The protection of European citizens’ data would mean not entrusting their data to a company governed by American law — but this is both technically and economically unreasonable.

Under the very strong influence of the GDPR, cloud players, including Americans, have already started to make offers that are more respectful of European standards, with the installation of servers in Europe.

Many are calling for a European sovereign cloud (6). Various certification initiatives, such as ANSSI’s SecNumCloud (formerly known as Cloud Secure), are working in this direction, in particular on public architectures. Cloud security can also be achieved through the Network and Information Security Directive (NIS Directive) (7), recently implemented into French law (8).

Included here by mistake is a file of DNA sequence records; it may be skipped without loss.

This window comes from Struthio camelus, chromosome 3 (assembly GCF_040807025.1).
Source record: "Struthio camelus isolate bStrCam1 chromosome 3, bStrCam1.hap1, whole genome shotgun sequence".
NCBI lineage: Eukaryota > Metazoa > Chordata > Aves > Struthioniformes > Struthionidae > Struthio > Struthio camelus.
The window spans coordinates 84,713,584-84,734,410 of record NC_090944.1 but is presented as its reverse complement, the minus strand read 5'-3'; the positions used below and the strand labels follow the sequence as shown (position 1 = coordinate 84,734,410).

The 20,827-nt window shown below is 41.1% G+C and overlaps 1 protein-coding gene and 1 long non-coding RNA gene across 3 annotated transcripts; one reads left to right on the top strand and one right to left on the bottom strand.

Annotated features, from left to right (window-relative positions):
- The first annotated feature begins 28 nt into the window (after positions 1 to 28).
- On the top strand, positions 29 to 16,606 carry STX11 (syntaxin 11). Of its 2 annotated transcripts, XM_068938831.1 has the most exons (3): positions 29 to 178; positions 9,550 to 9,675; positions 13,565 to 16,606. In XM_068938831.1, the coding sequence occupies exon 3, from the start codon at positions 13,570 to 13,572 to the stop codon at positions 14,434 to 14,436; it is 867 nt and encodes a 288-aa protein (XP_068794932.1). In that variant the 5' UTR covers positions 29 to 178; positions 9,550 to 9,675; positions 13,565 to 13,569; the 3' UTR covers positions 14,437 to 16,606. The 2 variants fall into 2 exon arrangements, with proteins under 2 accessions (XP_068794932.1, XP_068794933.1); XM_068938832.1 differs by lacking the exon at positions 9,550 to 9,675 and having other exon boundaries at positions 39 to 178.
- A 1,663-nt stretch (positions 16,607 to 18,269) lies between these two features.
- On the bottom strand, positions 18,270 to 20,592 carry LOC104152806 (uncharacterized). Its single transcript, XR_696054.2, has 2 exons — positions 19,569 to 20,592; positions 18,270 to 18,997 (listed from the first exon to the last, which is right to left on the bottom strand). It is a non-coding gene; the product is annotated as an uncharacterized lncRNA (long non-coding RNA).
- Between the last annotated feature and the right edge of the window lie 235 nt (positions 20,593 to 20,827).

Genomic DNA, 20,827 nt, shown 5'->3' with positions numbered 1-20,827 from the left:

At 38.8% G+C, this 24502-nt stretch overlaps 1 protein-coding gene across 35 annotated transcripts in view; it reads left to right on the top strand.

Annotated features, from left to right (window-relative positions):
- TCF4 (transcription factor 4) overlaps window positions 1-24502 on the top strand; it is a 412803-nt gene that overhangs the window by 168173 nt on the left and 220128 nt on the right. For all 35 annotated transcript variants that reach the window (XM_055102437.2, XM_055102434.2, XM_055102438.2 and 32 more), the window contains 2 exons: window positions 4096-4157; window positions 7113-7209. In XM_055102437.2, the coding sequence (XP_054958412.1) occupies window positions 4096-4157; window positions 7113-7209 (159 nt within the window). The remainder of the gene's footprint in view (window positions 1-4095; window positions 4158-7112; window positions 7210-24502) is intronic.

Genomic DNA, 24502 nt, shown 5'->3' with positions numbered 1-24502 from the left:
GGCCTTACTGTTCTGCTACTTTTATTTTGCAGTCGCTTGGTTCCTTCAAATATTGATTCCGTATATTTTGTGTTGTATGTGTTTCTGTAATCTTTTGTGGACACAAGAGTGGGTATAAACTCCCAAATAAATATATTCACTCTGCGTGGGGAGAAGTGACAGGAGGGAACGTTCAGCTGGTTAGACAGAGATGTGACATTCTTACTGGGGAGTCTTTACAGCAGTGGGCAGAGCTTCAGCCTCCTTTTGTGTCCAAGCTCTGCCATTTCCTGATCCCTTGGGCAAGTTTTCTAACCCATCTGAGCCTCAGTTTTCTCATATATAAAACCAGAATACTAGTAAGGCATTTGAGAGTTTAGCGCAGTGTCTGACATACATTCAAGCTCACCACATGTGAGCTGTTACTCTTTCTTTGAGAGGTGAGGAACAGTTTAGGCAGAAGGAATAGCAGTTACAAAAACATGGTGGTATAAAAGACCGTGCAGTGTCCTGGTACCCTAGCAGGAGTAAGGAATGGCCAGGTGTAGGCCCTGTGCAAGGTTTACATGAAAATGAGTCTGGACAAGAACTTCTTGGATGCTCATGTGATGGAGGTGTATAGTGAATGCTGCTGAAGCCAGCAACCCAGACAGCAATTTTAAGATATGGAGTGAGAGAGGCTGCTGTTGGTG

For several years already, some users are following a “cloud strategy” consisting in using both a public cloud for less sensitive data and a private cloud for more sensitive data. The hybrid cloud architecture thus tends to develop.

This may be quite expensive, but this is the price for greater technical and legal security.



  1.  The provisions of the CLOUD Act (amending the Stored Communications Act (SCA) of 1986, codified in Chapter 121, Part 1, Title 18 of the US Code) were enacted with the Consolidated Appropriations Act (Division V: Cloud Act) on 23 March 2018.